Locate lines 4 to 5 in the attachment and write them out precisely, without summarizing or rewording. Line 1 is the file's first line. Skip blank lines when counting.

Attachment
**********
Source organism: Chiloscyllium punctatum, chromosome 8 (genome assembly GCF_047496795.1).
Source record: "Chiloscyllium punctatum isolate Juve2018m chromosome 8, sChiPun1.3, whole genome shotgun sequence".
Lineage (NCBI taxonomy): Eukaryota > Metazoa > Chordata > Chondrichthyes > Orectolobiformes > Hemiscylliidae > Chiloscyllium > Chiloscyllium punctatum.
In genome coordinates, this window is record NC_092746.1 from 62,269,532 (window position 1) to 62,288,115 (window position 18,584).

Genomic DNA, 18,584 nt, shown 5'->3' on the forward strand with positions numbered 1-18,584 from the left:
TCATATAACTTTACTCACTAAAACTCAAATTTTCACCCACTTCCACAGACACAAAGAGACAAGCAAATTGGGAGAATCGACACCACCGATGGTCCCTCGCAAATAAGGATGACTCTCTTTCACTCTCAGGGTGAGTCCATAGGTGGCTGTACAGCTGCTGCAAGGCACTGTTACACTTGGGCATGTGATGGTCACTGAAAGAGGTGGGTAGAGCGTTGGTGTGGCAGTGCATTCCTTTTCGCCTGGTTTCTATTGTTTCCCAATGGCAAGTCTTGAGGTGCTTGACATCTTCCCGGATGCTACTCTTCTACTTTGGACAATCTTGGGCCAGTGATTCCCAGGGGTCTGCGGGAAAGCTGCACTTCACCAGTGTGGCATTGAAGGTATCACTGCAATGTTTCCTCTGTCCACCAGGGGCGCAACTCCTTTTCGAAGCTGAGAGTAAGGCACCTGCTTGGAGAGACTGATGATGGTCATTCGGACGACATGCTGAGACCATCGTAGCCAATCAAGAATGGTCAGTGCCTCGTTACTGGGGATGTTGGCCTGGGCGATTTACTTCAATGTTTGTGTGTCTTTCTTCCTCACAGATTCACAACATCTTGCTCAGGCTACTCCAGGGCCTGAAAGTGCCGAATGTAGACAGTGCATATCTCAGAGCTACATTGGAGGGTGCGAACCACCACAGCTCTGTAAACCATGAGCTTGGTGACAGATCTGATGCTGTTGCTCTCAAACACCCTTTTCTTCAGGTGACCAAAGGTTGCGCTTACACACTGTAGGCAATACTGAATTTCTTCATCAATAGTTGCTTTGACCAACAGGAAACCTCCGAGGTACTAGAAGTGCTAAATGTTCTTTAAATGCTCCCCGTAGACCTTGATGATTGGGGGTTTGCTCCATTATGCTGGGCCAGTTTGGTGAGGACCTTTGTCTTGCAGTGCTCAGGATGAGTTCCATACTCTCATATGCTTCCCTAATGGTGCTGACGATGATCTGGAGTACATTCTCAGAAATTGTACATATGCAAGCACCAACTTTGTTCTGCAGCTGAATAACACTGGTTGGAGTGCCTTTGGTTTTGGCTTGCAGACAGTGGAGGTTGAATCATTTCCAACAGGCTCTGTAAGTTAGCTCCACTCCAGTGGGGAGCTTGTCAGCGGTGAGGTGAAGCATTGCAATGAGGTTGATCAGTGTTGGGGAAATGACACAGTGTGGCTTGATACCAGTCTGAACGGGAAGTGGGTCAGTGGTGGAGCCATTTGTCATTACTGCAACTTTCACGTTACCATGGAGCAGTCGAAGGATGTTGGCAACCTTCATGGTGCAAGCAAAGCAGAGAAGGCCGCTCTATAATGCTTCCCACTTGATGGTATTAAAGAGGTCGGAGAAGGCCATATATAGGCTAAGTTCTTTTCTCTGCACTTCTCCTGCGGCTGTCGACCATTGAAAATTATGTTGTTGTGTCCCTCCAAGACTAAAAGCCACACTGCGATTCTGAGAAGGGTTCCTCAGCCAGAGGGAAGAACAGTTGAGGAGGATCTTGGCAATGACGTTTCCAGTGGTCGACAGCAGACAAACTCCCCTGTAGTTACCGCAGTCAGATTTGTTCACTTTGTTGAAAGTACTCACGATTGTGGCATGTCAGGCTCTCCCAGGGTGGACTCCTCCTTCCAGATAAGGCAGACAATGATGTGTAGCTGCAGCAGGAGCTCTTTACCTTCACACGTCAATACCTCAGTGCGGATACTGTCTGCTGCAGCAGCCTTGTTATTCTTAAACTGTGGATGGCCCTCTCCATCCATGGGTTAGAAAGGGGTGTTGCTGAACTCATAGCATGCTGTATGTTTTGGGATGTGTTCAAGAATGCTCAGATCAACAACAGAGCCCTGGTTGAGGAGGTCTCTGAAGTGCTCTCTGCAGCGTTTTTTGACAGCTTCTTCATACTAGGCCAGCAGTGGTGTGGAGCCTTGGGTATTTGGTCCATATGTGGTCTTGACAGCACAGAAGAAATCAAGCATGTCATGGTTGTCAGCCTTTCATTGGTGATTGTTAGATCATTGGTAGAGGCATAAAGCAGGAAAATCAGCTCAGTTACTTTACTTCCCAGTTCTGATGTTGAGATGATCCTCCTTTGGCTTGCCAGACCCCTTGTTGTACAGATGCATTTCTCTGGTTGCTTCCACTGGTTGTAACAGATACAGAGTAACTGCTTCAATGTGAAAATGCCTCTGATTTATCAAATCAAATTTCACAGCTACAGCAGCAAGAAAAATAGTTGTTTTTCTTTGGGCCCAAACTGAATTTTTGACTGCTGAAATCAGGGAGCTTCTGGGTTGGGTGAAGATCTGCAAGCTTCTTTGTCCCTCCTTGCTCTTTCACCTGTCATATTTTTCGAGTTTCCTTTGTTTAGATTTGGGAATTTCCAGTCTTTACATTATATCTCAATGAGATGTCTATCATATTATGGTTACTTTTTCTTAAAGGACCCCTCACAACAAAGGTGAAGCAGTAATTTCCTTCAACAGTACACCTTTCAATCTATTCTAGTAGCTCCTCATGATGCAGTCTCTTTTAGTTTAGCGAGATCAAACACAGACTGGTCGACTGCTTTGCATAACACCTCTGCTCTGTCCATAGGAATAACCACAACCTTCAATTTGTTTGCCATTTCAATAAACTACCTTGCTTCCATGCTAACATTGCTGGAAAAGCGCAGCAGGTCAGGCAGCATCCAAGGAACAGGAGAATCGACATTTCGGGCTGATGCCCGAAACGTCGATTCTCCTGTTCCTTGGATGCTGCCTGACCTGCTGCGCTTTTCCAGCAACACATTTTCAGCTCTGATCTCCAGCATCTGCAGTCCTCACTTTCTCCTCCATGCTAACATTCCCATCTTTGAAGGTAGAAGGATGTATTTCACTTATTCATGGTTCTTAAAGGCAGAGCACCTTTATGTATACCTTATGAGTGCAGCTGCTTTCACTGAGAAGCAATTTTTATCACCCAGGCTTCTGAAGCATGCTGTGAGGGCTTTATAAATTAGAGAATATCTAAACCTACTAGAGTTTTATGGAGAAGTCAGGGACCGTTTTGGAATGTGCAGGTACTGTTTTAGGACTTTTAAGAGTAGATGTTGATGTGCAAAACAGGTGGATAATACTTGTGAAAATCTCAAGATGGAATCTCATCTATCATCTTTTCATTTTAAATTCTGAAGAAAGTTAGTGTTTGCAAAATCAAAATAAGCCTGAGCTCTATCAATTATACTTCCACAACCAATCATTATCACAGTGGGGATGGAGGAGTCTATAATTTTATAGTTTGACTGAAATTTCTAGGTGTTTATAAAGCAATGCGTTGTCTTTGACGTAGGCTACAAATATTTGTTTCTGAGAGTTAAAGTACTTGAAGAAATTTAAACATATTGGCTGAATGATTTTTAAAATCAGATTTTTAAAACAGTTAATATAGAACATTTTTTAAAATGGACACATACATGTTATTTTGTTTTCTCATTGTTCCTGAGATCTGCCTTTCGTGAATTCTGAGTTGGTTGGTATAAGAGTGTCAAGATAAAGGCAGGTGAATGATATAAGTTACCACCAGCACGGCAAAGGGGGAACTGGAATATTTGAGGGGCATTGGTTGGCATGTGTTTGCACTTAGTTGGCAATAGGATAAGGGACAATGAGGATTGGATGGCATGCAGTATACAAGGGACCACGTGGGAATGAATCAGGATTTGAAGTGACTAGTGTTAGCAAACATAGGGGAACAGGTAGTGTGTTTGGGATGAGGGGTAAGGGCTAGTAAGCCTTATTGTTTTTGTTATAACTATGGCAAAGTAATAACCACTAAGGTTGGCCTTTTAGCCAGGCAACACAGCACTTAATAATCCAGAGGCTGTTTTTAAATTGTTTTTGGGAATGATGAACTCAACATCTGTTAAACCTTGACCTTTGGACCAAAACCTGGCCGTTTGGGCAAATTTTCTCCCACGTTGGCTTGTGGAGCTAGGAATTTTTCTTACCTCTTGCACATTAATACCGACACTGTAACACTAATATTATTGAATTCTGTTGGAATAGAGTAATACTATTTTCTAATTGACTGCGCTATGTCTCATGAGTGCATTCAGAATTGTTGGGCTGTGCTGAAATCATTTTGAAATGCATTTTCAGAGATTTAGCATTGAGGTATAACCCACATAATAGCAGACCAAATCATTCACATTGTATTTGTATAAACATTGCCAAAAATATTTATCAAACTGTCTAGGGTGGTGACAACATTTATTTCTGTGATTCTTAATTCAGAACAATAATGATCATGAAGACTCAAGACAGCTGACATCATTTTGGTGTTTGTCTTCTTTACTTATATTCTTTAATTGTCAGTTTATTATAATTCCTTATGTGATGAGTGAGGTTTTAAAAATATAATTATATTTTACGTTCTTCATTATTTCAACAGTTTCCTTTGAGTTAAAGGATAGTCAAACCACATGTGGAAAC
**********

In genome coordinates, this window is record NC_092746.1 from 62,269,532 (window position 1) to 62,288,115 (window position 18,584).

Genomic DNA, 18,584 nt, shown 5'->3' on the forward strand with positions numbered 1-18,584 from the left: